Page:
How to Redirect A Loved One With Dementia

We understand the challenges that can come when being a caregiver for a loved one with dementia. Often times, someone with dementia displays inappropriate behavior regularly and this behavior needs to be redirected.  Redirection helps the person change the direction of their actions from inappropriate or unsafe to more constructive and appropriate behavior. Now that we know this, the question is, how do you effectively redirect someone’s behavior? 

Stay calm 

Maintaining a calm demeanor when someone is doing something potentially dangerous is essential. It is human nature to get upset or speak loudly out of concern. However,  that raises the stress level of the person with dementia. So start with a calm and confident approach. 

Provide physical touch or tactile cues 

A tactile cue is a physical touch or prompt that enables you to bring attention to the body part you want to engage. For example, if your loved one is in the middle of eating and gets distracted, you can touch their hand and gently remind them that they are using the fork in their hand.  The best technique to approach someone for physical touch is called hand-under-hand. Offer your hand palm up and allow them to take your hand, which gives you the ability to guide or assist them in daily activities, such as eating. Using this technique will let your loved one go through the motions of the action, but will give you the ability to guide them safely and effectively. 

Ask questions 

When someone’s behavior starts to go off the rails, there is usually an emotion or feeling behind it, and we need to find out what that could be. Try to find out where they are coming from and what’s on their mind. Look at the environment and see if there could be cues or triggers that are making them feel anxious. Sometimes, keys and a purse being left out could be a cue to them that it’s time to go somewhere, thus causing fear or stress about being late.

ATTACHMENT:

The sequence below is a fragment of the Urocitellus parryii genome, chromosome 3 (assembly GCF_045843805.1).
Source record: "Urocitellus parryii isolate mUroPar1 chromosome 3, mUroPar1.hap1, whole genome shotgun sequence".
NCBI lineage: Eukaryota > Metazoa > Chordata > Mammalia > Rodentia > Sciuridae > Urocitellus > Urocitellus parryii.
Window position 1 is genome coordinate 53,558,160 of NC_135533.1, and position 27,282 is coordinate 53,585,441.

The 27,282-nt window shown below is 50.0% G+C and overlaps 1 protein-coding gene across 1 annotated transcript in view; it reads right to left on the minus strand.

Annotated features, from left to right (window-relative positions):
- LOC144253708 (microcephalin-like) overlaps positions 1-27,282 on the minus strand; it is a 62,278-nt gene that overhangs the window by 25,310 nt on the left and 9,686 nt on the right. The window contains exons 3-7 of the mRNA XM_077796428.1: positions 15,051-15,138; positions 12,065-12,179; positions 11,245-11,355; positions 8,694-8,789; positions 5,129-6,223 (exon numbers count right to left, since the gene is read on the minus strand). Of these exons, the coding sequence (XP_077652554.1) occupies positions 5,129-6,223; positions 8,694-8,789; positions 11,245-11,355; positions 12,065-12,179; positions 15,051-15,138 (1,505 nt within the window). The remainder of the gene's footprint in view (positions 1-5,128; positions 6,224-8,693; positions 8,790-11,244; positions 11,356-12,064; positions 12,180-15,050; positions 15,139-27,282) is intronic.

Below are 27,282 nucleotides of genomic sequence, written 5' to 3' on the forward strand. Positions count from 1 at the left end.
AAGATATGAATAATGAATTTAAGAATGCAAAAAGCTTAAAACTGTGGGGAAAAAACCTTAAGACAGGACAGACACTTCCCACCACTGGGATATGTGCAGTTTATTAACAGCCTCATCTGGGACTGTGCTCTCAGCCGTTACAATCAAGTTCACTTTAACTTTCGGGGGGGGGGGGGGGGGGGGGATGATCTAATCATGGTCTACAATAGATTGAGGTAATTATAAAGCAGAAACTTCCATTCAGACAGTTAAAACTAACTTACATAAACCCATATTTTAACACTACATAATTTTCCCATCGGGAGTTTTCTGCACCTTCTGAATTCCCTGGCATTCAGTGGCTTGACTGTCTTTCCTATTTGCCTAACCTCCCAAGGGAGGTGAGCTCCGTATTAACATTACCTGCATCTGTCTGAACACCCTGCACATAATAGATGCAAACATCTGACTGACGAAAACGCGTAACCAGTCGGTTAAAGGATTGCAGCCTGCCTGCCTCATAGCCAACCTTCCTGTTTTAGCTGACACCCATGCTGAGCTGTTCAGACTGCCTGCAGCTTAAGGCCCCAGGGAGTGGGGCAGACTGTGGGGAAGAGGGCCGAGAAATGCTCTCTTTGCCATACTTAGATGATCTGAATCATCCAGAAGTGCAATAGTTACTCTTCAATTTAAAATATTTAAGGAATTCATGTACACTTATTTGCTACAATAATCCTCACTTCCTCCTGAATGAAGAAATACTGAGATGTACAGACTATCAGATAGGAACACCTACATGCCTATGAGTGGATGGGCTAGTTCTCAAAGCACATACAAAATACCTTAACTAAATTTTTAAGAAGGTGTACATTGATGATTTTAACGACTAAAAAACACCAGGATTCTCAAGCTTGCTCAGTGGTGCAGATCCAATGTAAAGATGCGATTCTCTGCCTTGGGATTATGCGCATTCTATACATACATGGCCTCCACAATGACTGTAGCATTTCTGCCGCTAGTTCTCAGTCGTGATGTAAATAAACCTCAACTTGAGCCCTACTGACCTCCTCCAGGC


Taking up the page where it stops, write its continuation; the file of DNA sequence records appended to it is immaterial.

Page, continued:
Be empathetic

Try to show that you understand how your loved one is feeling. Do not try to correct their thinking or argue with them. Be reassuring and tell them you know they are upset. Get them to talk about how they are feeling by asking open-ended questions. People with dementia will eventually lose the ability to follow the logical side of a situation. Trying to be rational will only worsen the situation. It’s OK to follow along while redirecting them. However, you do not need to fall into their delusions. You may say something like “I understand the dog in the living room is bothersome, why do you think he’s here?”  Showing a bit of empathy can go a long way and will usually keep things on an even level. 

Change the subject

Try moving to a different topic by using turns-of-phrase to redirect their thoughts. For example, “I understand it upsets you that the mail is late today. Speaking of late, it’s past the time to feed the cat. He must be hungry. What do you think?” Bridging from one topic to another is a great way to redirect, especially when someone is upset or agitated.   

At Shepherd’s Staff In-home Care, our caregivers are trained in the proper technique to care for someone with dementia. If you find that you require some additional help in caring for a loved one who has dementia or would like some extra assistance in the art of redirection, please contact us. 

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